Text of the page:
CNU 18 offers cutting-edge street design ideas
Cutting-edge research proves street design matters where effective emergency response is concerned, and suburban sprawl patterns harm response times. But don’t take it just from us; get it straight from one of the co-authors of a study published in the November 2009 edition of the American Journal of Preventive Medicine that definitively links suburban sprawl development to longer emergency response times.
Dr. Matthew Trowbridge joins Marcy McInelly, Eric Dumbaugh, Andrew Mortensen, and Sara Zimmerman to discuss Building Safer Streets for Healthier Neighborhoods – one of the many Initiative Workshops at CNU 18 New Urbanism: Rx For Healthy Places, May 19-22, in Atlanta.
From 9 a.m. to Noon on Wednesday, May 19, learn how New Urbanism can be used to provide a broader, more comprehensive approach to health and life safety, and the latest news from CNU’s Emergency Response & Street Design Initiative, which has engaged fire marshals and new urbanists to find common solutions that provide great streets.
Led by McInelly, an associate principal with SERA; Dumbaugh, an assistant professor at Texas A&M University; Mortensen, a senior transportation planner with Transpo Group; and Zimmerman, an attorney with Public Health Law & Policy, you will see how safety, liability, and emergency response are often barriers to the implementation of successful livable streets. You will examine the specific concerns that engineers, lawyers, and fire officials have with livable streets, and discuss how to overcome them.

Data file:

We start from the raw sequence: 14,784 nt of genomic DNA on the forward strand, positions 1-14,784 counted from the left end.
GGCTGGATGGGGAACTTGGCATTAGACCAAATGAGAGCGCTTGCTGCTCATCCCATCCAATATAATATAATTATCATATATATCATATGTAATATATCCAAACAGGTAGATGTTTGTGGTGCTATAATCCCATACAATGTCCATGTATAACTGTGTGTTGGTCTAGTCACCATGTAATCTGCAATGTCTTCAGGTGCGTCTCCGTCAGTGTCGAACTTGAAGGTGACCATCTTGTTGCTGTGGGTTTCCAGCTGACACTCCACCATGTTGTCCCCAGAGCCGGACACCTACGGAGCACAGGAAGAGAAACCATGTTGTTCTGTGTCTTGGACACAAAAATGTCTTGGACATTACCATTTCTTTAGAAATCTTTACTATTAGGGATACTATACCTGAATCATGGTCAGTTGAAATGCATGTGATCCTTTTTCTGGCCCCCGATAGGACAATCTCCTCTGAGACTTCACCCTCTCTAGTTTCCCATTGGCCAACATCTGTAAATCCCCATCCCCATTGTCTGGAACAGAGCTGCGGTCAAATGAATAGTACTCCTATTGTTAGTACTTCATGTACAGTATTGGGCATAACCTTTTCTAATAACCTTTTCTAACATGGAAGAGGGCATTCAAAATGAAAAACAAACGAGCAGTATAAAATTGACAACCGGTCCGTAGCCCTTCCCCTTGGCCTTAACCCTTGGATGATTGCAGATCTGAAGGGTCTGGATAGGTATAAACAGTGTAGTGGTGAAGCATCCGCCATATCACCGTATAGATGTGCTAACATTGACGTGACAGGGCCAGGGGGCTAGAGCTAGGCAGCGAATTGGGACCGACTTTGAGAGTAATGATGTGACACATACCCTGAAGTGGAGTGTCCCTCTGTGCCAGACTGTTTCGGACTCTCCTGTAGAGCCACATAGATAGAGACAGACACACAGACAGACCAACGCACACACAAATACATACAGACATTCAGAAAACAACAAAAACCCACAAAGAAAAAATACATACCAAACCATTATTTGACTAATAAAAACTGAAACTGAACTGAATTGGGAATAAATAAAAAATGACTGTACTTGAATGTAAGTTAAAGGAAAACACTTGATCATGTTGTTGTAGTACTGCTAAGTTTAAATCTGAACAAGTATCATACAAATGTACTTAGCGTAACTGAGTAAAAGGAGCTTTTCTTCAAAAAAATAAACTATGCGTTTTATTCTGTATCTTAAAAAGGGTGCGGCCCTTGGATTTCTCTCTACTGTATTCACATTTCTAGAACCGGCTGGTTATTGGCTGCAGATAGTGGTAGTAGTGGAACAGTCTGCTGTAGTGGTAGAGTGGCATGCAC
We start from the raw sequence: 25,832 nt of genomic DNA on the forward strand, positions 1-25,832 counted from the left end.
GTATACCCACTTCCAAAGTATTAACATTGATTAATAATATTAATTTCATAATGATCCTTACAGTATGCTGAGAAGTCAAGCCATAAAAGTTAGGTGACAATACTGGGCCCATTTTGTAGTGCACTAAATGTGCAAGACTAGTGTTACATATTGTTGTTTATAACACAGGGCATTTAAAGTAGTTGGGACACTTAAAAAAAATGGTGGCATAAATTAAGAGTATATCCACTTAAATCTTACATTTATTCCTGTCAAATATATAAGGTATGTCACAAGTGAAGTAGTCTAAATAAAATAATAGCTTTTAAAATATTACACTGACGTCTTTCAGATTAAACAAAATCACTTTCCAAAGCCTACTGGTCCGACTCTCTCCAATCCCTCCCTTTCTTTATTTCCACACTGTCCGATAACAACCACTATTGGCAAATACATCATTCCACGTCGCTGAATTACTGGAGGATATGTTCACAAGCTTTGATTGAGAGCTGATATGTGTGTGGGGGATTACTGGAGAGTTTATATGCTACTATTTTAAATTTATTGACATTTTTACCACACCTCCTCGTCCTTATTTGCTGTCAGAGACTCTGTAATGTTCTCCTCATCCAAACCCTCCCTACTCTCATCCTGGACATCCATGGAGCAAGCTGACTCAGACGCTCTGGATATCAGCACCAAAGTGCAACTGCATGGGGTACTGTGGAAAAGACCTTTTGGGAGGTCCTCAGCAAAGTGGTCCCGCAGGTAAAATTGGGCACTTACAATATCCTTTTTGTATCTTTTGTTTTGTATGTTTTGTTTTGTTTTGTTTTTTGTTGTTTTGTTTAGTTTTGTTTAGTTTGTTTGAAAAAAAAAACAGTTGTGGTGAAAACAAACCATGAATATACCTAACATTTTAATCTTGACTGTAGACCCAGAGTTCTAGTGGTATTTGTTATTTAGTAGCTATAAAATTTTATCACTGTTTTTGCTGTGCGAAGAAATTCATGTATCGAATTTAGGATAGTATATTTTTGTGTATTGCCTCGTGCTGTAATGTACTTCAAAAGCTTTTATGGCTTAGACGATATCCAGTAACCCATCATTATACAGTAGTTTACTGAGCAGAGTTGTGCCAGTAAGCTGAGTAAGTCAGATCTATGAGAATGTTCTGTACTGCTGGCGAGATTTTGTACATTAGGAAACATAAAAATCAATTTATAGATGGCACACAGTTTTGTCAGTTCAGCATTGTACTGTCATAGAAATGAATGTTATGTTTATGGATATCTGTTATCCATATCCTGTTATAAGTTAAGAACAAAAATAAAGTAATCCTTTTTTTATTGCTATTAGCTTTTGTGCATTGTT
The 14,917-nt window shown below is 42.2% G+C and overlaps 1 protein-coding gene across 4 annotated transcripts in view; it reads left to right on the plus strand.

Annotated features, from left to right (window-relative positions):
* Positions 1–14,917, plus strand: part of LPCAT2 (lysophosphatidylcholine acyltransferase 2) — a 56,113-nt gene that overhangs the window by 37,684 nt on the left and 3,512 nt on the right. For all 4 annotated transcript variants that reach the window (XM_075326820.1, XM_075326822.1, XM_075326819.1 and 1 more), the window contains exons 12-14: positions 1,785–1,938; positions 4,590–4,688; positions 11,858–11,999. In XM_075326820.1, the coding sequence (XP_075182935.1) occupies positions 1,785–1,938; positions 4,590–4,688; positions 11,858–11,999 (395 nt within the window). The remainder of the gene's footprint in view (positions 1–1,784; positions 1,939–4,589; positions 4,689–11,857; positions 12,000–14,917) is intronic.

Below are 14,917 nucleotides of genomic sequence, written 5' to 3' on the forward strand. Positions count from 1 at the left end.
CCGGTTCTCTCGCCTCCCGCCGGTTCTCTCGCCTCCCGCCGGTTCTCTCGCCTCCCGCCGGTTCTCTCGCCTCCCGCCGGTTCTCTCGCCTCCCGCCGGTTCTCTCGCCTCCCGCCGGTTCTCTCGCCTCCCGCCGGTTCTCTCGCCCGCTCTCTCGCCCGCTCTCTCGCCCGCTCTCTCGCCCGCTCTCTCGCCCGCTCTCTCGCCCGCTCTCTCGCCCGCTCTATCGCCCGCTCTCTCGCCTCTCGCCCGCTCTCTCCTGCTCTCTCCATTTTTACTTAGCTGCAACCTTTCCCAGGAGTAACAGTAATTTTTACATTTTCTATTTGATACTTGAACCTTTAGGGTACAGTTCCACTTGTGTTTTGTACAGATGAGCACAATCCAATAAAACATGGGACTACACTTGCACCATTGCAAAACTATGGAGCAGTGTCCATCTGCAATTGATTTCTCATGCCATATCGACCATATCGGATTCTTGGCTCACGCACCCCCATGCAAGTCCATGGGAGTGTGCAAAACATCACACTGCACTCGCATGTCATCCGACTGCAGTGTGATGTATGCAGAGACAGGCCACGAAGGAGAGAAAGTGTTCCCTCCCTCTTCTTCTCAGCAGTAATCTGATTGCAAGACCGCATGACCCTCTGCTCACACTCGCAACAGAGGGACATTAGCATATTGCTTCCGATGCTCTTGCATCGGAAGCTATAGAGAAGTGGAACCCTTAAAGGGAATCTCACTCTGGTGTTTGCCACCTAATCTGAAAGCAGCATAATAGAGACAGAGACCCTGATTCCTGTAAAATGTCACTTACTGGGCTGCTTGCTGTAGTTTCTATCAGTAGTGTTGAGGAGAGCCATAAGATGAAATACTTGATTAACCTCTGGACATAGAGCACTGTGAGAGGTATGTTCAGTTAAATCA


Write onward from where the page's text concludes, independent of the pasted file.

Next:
Street design gets a major makeover, too, with the new CNU/ITE Recommended Practice, Designing Walkable Urban Thoroughfares: A Context Sensitive Approach. CNU 18 has this covered, too. Among the advanced New Urbanism 202 courses is You Can Have it All – great places and practical thoroughfares – with the CNU/ITE Manual, featuring Lucy Gibson, principal at Smart Mobility, Inc.; Philip Erickson, president of Community Design + Architecture; Paul Moore and Troy Russ, principals at AECOM Design + Planning; and Ed Schock, mayor of Elgin, Ill., which is the first city to begin putting its words into deeds.
From 2 to 5 p.m. Thursday, May 20, they will pore over the new guidebook on how to design "big" streets that balance among the sometimes-competing modes and uses of a public street, and how skepticism on the parts of both public and agencies that this is even possible can be a barrier to achieving the manual’s goals. Learn practical tips and see case studies for how to convince the "traveling public" and agencies that we can design streets that are both great places and serviceable for traffic.
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